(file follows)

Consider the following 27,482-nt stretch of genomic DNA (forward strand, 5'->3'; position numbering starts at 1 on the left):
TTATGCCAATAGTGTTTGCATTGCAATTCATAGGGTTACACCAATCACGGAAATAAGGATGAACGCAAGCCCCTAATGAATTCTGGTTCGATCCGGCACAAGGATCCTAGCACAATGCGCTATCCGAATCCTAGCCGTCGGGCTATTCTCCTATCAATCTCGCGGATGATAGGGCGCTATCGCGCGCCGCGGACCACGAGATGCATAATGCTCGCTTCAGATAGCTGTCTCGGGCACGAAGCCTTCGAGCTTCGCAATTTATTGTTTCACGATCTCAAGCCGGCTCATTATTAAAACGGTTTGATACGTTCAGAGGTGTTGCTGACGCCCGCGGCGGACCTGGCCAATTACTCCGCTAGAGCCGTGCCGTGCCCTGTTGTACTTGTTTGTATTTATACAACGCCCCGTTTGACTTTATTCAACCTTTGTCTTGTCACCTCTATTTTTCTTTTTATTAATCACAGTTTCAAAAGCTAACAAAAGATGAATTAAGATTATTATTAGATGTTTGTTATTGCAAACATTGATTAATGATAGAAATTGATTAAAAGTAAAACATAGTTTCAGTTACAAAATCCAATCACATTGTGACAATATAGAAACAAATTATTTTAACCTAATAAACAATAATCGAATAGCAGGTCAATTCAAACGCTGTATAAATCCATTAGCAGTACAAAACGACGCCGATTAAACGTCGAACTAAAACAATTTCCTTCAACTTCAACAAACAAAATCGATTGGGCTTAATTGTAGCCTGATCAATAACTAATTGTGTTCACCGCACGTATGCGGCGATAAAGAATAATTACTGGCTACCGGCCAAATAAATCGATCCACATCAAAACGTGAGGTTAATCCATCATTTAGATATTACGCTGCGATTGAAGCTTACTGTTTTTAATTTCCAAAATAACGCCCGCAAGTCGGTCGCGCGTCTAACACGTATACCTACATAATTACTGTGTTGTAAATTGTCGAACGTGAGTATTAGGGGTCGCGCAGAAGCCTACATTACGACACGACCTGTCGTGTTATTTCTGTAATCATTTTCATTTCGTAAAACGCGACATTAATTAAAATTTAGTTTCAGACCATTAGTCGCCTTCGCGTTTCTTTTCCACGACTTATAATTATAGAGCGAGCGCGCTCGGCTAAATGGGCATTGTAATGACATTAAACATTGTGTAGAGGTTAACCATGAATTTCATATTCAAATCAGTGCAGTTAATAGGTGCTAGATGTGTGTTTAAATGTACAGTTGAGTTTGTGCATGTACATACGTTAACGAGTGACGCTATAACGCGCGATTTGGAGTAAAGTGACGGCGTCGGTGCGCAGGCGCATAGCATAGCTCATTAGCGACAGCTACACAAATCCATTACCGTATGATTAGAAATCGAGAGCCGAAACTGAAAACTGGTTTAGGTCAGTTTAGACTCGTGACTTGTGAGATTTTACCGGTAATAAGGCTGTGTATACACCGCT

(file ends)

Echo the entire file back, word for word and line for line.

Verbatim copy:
Consider the following 27,482-nt stretch of genomic DNA (forward strand, 5'->3'; position numbering starts at 1 on the left):
TTATGCCAATAGTGTTTGCATTGCAATTCATAGGGTTACACCAATCACGGAAATAAGGATGAACGCAAGCCCCTAATGAATTCTGGTTCGATCCGGCACAAGGATCCTAGCACAATGCGCTATCCGAATCCTAGCCGTCGGGCTATTCTCCTATCAATCTCGCGGATGATAGGGCGCTATCGCGCGCCGCGGACCACGAGATGCATAATGCTCGCTTCAGATAGCTGTCTCGGGCACGAAGCCTTCGAGCTTCGCAATTTATTGTTTCACGATCTCAAGCCGGCTCATTATTAAAACGGTTTGATACGTTCAGAGGTGTTGCTGACGCCCGCGGCGGACCTGGCCAATTACTCCGCTAGAGCCGTGCCGTGCCCTGTTGTACTTGTTTGTATTTATACAACGCCCCGTTTGACTTTATTCAACCTTTGTCTTGTCACCTCTATTTTTCTTTTTATTAATCACAGTTTCAAAAGCTAACAAAAGATGAATTAAGATTATTATTAGATGTTTGTTATTGCAAACATTGATTAATGATAGAAATTGATTAAAAGTAAAACATAGTTTCAGTTACAAAATCCAATCACATTGTGACAATATAGAAACAAATTATTTTAACCTAATAAACAATAATCGAATAGCAGGTCAATTCAAACGCTGTATAAATCCATTAGCAGTACAAAACGACGCCGATTAAACGTCGAACTAAAACAATTTCCTTCAACTTCAACAAACAAAATCGATTGGGCTTAATTGTAGCCTGATCAATAACTAATTGTGTTCACCGCACGTATGCGGCGATAAAGAATAATTACTGGCTACCGGCCAAATAAATCGATCCACATCAAAACGTGAGGTTAATCCATCATTTAGATATTACGCTGCGATTGAAGCTTACTGTTTTTAATTTCCAAAATAACGCCCGCAAGTCGGTCGCGCGTCTAACACGTATACCTACATAATTACTGTGTTGTAAATTGTCGAACGTGAGTATTAGGGGTCGCGCAGAAGCCTACATTACGACACGACCTGTCGTGTTATTTCTGTAATCATTTTCATTTCGTAAAACGCGACATTAATTAAAATTTAGTTTCAGACCATTAGTCGCCTTCGCGTTTCTTTTCCACGACTTATAATTATAGAGCGAGCGCGCTCGGCTAAATGGGCATTGTAATGACATTAAACATTGTGTAGAGGTTAACCATGAATTTCATATTCAAATCAGTGCAGTTAATAGGTGCTAGATGTGTGTTTAAATGTACAGTTGAGTTTGTGCATGTACATACGTTAACGAGTGACGCTATAACGCGCGATTTGGAGTAAAGTGACGGCGTCGGTGCGCAGGCGCATAGCATAGCTCATTAGCGACAGCTACACAAATCCATTACCGTATGATTAGAAATCGAGAGCCGAAACTGAAAACTGGTTTAGGTCAGTTTAGACTCGTGACTTGTGAGATTTTACCGGTAATAAGGCTGTGTATACACCGCT